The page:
Healthcare and health insurance have been hot topics in the U.S. for well over a decade now. But, to be clear, they are not one and the same.
Healthcare is about access and affordability; the ability to get care when needed and the ability to pay for it without going bankrupt or into debt. Health insurance, on the other hand, is supposed to provide financial protection in the eventuality of a costly illness or injury.
What the U.S. suffers from is a lack of accessible and affordable healthcare. What good is health insurance if you can't access or afford healthcare anyway?
The Affordable Care Act (ACA) was supposed to remedy these problems. However, after seven years of existence, the law has had, at best, uneven results.
The good news is that the number of Americans without health insurance has been reduced by roughly 24 million. The CDC reported that the percentage of people without health insurance fell from 16.0 percent in 2010 to 8.9 percent during the January–June 2016 period.
However, most of these people tend to be poor Americans who receive subsidies through the ACA’s health exchanges and people who qualify for Medicaid, which was designed for the poor.
The Congressional Budget Office reported in March 2016 that there were approximately 12 million people covered by the exchanges, 10 million of whom received subsidies to help pay for insurance. Another 11 million were made eligible for Medicaid by the law, a subtotal of 23 million people. An additional 1 million were covered by the ACA’s "Basic Health Program," for a total of 24 million.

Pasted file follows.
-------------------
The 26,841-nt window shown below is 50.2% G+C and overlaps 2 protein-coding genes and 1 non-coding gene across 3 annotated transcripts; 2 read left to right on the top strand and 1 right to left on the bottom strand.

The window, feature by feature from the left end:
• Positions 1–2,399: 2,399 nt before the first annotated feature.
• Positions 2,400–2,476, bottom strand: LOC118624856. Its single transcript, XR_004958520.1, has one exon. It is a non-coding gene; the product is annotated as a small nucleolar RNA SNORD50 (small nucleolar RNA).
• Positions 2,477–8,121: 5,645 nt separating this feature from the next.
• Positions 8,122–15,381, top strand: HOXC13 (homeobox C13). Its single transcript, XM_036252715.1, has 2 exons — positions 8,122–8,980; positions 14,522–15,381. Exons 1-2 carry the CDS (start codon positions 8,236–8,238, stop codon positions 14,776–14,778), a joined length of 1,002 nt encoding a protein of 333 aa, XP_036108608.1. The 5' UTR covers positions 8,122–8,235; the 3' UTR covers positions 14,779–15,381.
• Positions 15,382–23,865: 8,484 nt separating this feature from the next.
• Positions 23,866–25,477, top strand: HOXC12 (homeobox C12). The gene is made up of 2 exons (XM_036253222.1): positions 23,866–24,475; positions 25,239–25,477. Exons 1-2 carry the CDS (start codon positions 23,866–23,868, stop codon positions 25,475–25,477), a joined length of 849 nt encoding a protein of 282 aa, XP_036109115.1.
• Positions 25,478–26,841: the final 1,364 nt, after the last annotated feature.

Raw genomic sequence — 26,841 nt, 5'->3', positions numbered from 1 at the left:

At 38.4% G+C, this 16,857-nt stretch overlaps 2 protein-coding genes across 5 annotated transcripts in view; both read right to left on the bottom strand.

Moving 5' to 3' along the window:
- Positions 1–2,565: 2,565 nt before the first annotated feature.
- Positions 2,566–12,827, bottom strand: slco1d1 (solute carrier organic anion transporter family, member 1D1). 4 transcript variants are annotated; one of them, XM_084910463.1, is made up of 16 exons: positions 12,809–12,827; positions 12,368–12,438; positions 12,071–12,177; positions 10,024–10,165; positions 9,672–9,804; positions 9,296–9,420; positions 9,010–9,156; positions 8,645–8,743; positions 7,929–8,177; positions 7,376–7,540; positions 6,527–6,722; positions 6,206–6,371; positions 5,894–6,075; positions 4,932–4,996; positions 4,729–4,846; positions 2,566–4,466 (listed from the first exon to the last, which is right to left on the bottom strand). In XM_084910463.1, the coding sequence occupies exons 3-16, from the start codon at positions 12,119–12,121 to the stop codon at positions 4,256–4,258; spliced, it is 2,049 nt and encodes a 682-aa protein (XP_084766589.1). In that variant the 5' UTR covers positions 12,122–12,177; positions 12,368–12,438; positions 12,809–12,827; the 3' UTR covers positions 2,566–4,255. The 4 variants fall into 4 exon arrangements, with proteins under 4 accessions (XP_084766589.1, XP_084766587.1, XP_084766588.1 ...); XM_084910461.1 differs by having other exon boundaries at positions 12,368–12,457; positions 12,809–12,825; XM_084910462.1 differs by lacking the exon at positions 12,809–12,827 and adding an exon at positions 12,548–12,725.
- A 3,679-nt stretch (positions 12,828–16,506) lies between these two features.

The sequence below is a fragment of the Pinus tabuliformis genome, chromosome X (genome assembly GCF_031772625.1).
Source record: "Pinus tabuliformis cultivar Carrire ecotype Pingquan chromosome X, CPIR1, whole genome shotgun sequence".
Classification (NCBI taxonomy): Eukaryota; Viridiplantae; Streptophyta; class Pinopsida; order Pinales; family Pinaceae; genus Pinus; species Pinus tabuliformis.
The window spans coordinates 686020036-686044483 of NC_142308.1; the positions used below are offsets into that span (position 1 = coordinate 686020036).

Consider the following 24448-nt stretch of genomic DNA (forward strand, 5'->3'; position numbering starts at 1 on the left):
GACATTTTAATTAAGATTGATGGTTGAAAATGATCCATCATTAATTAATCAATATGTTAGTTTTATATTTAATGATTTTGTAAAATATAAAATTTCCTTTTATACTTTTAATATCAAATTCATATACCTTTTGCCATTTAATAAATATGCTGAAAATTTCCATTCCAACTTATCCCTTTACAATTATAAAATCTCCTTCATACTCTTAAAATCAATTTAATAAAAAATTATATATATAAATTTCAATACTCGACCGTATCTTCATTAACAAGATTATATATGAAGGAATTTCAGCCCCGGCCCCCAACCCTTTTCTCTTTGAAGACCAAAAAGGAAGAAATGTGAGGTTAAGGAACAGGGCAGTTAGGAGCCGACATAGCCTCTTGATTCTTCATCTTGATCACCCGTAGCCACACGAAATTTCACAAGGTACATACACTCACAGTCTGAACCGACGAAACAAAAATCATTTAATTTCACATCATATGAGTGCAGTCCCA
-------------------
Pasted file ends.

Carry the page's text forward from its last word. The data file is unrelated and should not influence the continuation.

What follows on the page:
Wealthy Americans can afford healthcare, even though it is expensive. They do not avoid the doctor or monthly insurance payments because the cost interferes with their mortgage payments or ability to eat.
The people squeezed by the ACA are those in the broad middle — the ones who make too much to receive a subsidy, yet too little to practically afford soaring premiums and deductibles.
The way insurance is supposed to work is that you either pay a high premium that affords you a low deductible (out-of-pocket treatment cost) or you pay a low premium that puts you on the hook for a higher deductible when you eventually get sick or injured.
Middle income Americans are rightly angry about health insurance costs; both our deductibles and our premiums have concurrently shot upward. This is not how insurance is supposed to work.
Healthcare and insurance costs have become unreasonable and unmanageable, and the ACA hasn't changed that. But it wasn't always this way.
As recently as 1980, health care expenditures were just 4.2 percent of gross domestic product. Since that time, costs have taken off like a rocket and they now account for roughly one in six of all dollars spent in the U.S.
National health expenditures grew 5.8 percent to $3.2 trillion in 2015, or $9,990 per person, and accounted for 17.8 percent of Gross Domestic Product (GDP), according to the Centers for Medicare & Medicaid Services (CMS).
Per capita healthcare spending in the U.S. is more than twice the average of other developed countries. Meanwhile, the share of GDP allocated to health spending in the 34 OECD (developed) countries was just 8.9 percent in 2013. That’s less than half the percentage the U.S. spent.
Yet, things are only getting worse. The CMS projected that total health care spending for 2016 reached nearly $3.4 trillion, up 4.8 percent from 2015. The costs just keep rising, with no end in sight. The CMS projects that U.S. health care spending will grow by an average 5.6 percent annually over the next decade, due to the aging population and rising prices for health care services.